Q: I’m puzzled by this use of “which” on Yahoo Finance: “Oceana Group has seen a flattish net income growth over the past five years, which is not saying much.” Is “which” correct? If so, what is it doing here?
A: The word “which” here is a relative pronoun that introduces a clause referring to an earlier statement. The usage dates back to the 14th century and is standard English.
As the Oxford English Dictionary explains, “which” here is “introducing a clause describing or stating something additional about the antecedent.”
The OED adds that the sense of the main clause is “complete without the relative clause,” so “which” is “sometimes equivalent to ‘and he, she, it, they, etc.’ ”
The earliest Oxford example, which we’ve expanded, is from a Middle English translation of a Middle French treatise on morality:
“He [þe messagyer of dyaþe] ansuereþ, he ne may naȝt zigge bote yef þer by heȝliche clom. Huych y-graunted, þus he begynþ. Ich am drede and beþenchinge of dyaþe.”
(“He [the messenger of death] answers, he may not say anything until he climbs higher. Which is granted. Thus he begins: ‘I am dread and a reminder of death’ ”).
The passage, written in a Kentish dialect of Middle English, is from Ayenbyte of Inwyt (Remorse of Conscience), 1340, by Dan Michel of Northgate, a Benedictine monk. (“Dan” was an honorific for a monk in medieval England.)
Here’s one of many examples we’ve found in Shakespeare: “Our remedies oft in ourselves do lie, / Which we ascribe to heaven” (All’s Well That Ends Well, written in the late 1500s or early 1600s).
And the OED cites this modern modern example from James Dickey’s 1970 novel Deliverance: “While I was talking I looked him in the eyes, which was surprisingly easy to do.”
Most of the 10 standard dictionaries we regularly consult include this sense of “which.” Here, for example, is an excerpt from an American Heritage usage note:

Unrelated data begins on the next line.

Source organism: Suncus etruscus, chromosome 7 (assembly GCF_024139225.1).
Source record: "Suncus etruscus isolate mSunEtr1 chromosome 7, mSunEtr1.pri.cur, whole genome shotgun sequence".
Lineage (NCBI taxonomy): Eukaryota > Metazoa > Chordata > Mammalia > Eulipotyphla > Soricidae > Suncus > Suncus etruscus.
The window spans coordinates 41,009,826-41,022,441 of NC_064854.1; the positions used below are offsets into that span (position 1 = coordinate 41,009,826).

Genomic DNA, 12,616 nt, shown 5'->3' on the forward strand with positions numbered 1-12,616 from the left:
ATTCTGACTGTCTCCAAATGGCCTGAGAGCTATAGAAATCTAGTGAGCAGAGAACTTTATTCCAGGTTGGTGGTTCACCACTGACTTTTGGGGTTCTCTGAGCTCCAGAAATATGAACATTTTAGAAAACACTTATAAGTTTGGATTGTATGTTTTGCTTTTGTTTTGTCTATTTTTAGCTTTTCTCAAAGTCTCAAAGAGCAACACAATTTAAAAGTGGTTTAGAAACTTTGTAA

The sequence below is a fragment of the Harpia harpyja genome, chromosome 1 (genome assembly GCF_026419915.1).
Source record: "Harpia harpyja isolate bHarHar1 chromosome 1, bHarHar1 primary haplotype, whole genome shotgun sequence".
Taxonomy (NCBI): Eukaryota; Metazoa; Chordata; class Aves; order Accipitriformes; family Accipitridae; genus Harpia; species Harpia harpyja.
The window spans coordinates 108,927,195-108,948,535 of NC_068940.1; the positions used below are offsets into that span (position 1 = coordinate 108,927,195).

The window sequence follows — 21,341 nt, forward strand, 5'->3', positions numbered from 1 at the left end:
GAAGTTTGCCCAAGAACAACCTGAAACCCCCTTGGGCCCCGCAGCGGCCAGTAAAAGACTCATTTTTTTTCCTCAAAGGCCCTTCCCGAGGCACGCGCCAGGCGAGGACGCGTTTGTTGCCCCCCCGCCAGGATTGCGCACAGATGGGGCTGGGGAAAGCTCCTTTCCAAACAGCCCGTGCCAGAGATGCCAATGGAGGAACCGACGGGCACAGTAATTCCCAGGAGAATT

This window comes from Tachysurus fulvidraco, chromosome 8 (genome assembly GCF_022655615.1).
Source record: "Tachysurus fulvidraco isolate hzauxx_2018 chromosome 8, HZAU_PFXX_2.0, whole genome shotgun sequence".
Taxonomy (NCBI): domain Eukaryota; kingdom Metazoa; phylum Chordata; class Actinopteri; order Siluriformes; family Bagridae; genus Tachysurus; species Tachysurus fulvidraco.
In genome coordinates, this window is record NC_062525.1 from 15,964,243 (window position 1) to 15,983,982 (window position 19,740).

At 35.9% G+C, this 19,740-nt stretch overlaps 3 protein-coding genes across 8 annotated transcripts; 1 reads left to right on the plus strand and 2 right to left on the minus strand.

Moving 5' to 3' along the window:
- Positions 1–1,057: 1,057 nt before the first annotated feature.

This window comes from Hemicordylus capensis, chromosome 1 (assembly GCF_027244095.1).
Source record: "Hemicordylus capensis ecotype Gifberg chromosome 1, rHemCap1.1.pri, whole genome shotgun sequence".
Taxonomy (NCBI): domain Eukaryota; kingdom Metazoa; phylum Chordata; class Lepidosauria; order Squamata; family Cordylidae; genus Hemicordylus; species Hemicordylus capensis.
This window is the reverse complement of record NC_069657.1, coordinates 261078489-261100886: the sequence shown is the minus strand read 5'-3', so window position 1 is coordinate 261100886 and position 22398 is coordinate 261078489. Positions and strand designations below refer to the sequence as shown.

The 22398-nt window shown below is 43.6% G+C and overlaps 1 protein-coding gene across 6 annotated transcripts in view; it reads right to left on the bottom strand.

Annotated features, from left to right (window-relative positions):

“The relative pronoun which can sometimes refer to a clause or sentence, as opposed to a noun phrase: She ignored him, which proved to be unwise. They swept the council elections, which could never have happened under the old rules.”
Merriam-Webster’s Dictionary of English Usage notes that some language writers once criticized the usage, arguing that “which” should refer to a specific antecedent. But M-W adds that “almost all modern commentators find it acceptable.”
In fact, as shown in one of the examples above, this “which” sometimes introduces a new sentence rather than a clause.
Here’s Pat’s nontechnical explanation of the usage in Woe Is I: The Grammarphobe’s Guide to Better English in Plain English:
Sometimes we start a statement with which to make a comment on the previous sentence. Which is perfectly all right, if the ideas are connected.
Orson saw himself as larger than life. Which was true, after he gained all that weight.
But which is often used in casual conversation to introduce an afterthought that comes out of nowhere.
He was a great Othello. Which reminds me, where’s that twenty dollars you borrowed?
Conversation is one thing and written English is another. When you write a sentence starting with which, make sure there’s a connection. Which is a rule that bears repeating!
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